Tips and tricks for Fraud Prevention Month
We’ve all experienced it: a suspicious email, a nuisance call, or offer that’s just too good to be true. From pyramid schemes to spammers and scammers, Canadians lose millions of dollars every year to electronic fraud.
You may not think you’re at risk, but fraudsters today are becoming more and more sophisticated. And they’re not just hoping to gain access to your bank account. They’re also interested in your personal information.
Personal information includes financial information, such as credit card numbers, account numbers, and other financial details. It also includes your name, home address, home number, and email address. Criminals use personal information to open credit card and bank accounts, contract cellular phone service, redirect mail, and more.
“It’s very important not to disclose any of your personal information to an individual or a company you do not know,” says Elizabeth Denham, Information and Privacy Commissioner for British Columbia. “And always be very careful of how you dispose of your personal information. Shred or burn unwanted bank statements, credit card bills, unwanted receipts, cheques, pre-approved credit applications and tax returns that you no longer need.”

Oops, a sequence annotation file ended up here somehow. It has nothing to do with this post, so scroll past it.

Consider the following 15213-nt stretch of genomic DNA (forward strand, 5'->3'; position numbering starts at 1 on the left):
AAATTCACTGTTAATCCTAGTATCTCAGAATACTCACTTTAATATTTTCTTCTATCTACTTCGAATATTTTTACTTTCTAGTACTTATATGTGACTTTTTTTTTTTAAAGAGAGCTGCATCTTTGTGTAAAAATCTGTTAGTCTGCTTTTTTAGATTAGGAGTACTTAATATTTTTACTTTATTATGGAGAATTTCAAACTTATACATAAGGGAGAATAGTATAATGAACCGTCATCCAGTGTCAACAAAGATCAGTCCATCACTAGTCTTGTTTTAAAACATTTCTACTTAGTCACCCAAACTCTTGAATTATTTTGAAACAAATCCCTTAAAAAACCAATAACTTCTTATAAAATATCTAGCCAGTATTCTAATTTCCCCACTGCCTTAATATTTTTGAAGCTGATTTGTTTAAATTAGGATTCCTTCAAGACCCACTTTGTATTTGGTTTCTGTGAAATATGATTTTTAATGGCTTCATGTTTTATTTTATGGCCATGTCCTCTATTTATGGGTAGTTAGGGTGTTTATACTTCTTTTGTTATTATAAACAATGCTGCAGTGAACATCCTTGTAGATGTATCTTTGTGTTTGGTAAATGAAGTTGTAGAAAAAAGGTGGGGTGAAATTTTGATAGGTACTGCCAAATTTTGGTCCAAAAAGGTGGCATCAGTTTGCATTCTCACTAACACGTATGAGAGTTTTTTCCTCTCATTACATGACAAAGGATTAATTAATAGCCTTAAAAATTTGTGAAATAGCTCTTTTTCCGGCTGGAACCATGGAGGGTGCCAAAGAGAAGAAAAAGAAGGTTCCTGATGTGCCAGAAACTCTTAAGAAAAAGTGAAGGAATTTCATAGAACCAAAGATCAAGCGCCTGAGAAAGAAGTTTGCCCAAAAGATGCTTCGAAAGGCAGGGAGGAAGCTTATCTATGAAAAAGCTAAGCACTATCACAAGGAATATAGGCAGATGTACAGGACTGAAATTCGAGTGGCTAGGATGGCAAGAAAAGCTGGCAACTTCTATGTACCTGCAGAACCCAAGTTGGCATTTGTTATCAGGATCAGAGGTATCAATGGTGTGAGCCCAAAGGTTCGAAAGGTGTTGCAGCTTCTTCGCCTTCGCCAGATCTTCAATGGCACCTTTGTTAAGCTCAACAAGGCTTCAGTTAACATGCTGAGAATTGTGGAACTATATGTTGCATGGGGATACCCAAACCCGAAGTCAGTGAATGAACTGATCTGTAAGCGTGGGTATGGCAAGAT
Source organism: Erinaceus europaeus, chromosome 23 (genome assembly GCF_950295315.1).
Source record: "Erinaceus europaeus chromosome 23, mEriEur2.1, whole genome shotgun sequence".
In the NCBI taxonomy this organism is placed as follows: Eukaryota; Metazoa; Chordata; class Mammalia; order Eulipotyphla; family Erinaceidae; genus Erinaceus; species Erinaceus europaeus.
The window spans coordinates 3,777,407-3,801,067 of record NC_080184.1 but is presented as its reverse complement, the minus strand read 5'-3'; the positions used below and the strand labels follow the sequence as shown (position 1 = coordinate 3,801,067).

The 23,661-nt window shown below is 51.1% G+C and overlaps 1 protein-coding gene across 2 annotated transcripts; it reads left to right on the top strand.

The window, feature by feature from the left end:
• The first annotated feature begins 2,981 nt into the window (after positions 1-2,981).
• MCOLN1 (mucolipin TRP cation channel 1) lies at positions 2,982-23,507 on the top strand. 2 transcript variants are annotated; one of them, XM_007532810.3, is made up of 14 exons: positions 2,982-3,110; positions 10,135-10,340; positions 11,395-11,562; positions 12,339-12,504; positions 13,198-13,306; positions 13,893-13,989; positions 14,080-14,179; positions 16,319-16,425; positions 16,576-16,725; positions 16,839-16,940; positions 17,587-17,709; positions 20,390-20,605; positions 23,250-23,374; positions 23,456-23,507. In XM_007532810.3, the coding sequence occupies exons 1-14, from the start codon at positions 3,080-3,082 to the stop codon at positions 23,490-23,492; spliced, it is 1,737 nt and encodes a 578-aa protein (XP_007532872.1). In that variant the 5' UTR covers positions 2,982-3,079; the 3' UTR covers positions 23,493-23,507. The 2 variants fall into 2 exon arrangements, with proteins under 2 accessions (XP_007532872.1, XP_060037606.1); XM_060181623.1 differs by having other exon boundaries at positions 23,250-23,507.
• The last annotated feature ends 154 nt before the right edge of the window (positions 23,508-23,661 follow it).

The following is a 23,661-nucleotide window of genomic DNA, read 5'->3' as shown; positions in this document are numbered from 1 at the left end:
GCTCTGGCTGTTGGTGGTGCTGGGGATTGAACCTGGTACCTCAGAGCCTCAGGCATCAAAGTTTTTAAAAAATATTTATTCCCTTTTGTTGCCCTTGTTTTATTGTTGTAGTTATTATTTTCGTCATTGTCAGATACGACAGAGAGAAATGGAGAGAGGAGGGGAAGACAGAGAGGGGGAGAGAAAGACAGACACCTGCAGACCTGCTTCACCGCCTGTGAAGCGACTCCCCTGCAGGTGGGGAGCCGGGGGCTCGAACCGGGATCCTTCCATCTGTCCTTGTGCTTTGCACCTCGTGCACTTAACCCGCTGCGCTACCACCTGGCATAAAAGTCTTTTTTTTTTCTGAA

March is national Fraud Prevention Month. Click here for tips and toolkits from the Canadian Anti-Fraud Centre.
For more information about different types of scams and who they target, download the Competition Bureau’s Little Black Book of Scams.